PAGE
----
Tuesday, March 31, 2020

Reluctantly I End

Today marks the end of the annual Slice of Life Story Challenge, the sixth one for me. When it began thirty days ago, I wasn't sure I was up to the challenge this year. I signed up at the last minute, and my first blog post was titled, "Reluctantly I Begin." In it, I wrote, 

So I begin again, not sure that I will be able to make it through the month, not sure that the right words will materialize when I need them to. Such is life, I suppose. We never know what lies ahead or if we'll have the strength to meet the challenges that inevitably arise along the way. 
But onward we go.

I didn't know at the time the magnitude of the challenges that were going to face all of us over the course of the month. Coronavirus still seemed like something "out there." The news was tragic, but it wasn't here. 

Until it was. 

Suddenly, it was everywhere and we were all dealing with the reality of people getting sick, some even dying, and all of us being called to do our part to stop the spread. This meant cancelled vacations, staying home, and closing schools. It meant for us educators that we needed to learn a whole new way to teach, and quick.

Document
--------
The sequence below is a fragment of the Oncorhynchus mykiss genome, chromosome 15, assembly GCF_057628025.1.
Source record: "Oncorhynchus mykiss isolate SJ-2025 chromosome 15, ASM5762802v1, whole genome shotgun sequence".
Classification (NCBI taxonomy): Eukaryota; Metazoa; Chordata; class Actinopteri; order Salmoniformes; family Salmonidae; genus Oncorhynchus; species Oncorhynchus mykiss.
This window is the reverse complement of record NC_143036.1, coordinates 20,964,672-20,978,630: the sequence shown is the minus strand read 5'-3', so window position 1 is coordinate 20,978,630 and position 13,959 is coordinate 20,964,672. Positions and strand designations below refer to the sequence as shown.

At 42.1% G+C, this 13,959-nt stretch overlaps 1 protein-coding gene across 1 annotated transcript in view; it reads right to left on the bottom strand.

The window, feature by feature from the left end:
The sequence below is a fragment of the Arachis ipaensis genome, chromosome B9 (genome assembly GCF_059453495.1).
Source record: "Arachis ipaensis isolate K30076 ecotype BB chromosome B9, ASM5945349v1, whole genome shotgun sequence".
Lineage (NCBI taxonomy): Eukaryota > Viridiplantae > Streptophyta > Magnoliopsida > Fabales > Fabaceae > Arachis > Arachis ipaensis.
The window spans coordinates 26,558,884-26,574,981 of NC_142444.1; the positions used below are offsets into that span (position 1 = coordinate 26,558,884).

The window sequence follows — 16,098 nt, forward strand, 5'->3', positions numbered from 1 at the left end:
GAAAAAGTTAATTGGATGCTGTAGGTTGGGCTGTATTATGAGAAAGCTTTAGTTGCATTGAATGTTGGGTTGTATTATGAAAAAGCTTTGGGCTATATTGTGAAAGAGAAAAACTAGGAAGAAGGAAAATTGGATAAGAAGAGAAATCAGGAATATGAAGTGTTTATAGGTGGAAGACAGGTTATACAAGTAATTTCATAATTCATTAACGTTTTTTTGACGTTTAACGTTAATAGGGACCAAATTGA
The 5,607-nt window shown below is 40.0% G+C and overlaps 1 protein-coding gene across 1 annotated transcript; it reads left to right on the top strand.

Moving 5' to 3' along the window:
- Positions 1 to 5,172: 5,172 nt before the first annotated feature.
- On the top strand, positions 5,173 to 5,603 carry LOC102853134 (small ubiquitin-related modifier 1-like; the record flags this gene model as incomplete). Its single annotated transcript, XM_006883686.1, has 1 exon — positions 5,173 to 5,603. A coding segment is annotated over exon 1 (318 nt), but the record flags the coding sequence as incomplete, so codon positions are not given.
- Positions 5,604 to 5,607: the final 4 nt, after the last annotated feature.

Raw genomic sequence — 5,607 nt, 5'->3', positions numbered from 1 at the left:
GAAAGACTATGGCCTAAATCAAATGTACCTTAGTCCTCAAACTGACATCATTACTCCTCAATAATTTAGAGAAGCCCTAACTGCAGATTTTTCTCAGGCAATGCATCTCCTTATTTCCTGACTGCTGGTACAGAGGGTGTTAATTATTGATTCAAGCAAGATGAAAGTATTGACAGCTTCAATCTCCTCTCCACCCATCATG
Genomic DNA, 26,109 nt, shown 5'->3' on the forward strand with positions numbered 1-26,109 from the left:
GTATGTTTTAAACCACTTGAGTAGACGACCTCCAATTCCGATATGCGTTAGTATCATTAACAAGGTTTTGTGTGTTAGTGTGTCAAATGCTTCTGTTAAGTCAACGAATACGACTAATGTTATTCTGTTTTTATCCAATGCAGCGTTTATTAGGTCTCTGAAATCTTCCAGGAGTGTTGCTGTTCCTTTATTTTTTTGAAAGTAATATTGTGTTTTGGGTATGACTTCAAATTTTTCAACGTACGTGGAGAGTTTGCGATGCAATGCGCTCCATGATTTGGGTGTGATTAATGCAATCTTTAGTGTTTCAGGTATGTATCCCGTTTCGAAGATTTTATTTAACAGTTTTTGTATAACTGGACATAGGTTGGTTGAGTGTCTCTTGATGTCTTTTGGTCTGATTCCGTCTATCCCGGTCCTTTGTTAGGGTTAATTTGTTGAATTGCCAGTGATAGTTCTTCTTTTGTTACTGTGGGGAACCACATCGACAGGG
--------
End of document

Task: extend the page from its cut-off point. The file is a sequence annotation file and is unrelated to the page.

Looking back at this tumultuous month, it seems fortuitous that the Slice of Life Story Challenge was occurring while the world exploded around us. Here, we found a community not just of fellow writers but fellow comrades grappling with the profound changes thrust upon us all. We were able to share our stories and share our fears and share our inspiration. 

As the days wore on, many of us found ourselves shrinking away from writing about anything having to do with the pandemic. There had to be something else to write about. We would try for something a little more lighthearted, a little more normal. Yet, we were drawn back to it time and time again. How could we not write about it? Every aspect of our lives has been impacted by this historic event, right down to the most mundane tasks such as grocery shopping.